(NaturalNews) The European Union (EU) has been largely resistant to adopting genetically-modified organisms (GMO), and rightly so considering their threat to human health and to the environment. But recently-released leaked cables have revealed that Bush Administration-appointed, former U.S. Ambassador to France Craig Roberts Stapleton threatened the EU with retaliation years ago if it did not comply with the interests of U.S. biotechnology giants like Monsanto.
Besides being slow to adopt "Frankenfoods", France and several other European nations had proposed at the very least making biotechnology companies responsible for contamination caused by their GM seeds and pollen, just as any other industry would be responsible for their environmental pollution. But Stapleton and the special interests he represented could not tolerate this, and threatened to publicly release a "retaliation list" of European locations where GMOs were being test planted in order that protestors could destroy them and "cause some pain" for EU officials.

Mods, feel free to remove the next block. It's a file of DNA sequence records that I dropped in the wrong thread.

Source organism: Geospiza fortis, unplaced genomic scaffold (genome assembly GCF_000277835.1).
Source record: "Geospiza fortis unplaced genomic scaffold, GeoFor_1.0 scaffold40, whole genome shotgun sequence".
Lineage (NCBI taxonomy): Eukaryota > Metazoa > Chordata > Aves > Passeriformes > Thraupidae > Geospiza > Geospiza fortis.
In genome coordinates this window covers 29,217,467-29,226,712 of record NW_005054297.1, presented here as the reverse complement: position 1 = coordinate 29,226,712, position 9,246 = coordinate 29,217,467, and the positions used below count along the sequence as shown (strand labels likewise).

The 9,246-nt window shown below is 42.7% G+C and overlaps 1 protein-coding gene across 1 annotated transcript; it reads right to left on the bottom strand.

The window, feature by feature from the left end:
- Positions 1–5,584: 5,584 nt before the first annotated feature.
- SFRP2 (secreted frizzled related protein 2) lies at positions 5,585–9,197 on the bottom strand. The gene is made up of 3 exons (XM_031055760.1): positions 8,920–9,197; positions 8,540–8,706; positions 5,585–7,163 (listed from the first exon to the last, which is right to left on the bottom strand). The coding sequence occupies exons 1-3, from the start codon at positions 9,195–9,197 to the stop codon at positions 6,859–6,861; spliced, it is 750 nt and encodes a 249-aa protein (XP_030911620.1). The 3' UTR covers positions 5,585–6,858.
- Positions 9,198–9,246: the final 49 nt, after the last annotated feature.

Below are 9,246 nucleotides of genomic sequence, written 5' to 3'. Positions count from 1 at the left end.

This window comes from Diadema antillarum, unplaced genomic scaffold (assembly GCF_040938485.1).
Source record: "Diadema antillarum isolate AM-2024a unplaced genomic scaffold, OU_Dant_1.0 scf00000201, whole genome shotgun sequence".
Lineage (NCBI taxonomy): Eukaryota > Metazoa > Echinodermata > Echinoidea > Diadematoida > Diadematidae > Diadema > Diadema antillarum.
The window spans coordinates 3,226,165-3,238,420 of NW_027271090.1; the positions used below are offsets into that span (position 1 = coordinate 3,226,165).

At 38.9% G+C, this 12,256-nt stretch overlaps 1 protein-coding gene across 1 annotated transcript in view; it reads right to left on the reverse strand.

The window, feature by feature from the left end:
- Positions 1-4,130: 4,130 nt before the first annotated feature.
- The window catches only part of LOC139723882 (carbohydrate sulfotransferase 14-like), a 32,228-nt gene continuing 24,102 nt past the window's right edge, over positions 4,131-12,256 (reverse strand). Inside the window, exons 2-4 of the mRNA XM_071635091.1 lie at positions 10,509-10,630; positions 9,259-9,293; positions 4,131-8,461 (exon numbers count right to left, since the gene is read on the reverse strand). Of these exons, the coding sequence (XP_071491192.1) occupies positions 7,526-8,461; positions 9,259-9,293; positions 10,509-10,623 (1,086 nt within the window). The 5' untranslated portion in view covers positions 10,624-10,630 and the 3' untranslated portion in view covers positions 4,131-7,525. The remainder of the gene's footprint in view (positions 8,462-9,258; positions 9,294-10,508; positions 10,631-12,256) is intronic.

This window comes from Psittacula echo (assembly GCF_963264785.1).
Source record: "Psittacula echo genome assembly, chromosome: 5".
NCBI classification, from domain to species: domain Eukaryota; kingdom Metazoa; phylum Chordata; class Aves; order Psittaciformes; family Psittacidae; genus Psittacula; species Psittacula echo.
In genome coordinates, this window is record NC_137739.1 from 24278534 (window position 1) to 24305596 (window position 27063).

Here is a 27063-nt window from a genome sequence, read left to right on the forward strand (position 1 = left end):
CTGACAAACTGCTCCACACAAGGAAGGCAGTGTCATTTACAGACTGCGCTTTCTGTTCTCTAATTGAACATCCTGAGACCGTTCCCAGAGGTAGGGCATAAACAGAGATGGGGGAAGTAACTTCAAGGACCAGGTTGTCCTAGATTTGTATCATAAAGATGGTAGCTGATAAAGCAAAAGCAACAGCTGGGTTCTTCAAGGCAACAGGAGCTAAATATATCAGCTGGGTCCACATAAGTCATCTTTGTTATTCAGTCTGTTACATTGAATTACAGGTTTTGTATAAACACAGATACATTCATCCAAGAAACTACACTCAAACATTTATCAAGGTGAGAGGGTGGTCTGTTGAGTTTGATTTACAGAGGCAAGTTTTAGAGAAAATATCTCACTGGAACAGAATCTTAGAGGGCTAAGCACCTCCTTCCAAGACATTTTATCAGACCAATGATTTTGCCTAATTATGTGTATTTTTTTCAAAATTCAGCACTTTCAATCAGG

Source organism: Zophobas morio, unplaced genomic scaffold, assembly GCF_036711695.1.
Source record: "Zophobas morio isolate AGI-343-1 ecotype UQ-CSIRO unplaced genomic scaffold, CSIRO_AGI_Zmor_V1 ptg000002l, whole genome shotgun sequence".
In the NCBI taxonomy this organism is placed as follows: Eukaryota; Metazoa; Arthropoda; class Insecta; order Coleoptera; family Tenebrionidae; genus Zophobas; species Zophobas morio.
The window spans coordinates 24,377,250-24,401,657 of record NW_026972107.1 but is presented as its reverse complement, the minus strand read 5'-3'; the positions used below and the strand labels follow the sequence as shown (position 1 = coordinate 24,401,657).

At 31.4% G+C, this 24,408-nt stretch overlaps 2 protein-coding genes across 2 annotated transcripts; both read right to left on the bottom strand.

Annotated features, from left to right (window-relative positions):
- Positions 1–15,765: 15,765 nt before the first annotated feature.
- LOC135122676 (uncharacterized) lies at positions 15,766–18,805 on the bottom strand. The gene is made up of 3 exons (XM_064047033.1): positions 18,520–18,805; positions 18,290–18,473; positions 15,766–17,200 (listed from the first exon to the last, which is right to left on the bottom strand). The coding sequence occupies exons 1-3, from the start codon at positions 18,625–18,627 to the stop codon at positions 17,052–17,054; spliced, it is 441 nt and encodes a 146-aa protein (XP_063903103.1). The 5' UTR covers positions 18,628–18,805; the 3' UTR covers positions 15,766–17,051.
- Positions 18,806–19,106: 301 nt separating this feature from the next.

When the U.S. government-corporate industrial complex does not get its way, it resorts to vicious manipulation tactics to coerce its enemies into complying with its demands. And with biotechnology and drug companies, they must have it all in order to succeed in their endeavors, squashing any and all competition in the process.
When Stapleton responded to France's proposal to hold biotechnology companies liable for their GM pollution by saying that it would "make any biotech planting impossible in practical terms," he exposed the GMO scandal for what it truly is. GM purveyors know that their fake food crops will contaminate the environment and wreak all kinds of havoc, and thus cannot have any laws enacted that hold them responsible this destruction.
A recent study out of the University of Arkansas found that GM canola has already overtaken much of North Dakota, and that 80 percent of wild canola plants there tested positive for having modified genes. And Monsanto's GM corn has been found growing in Ireland, even though it cannot legally be planted in any EU nation.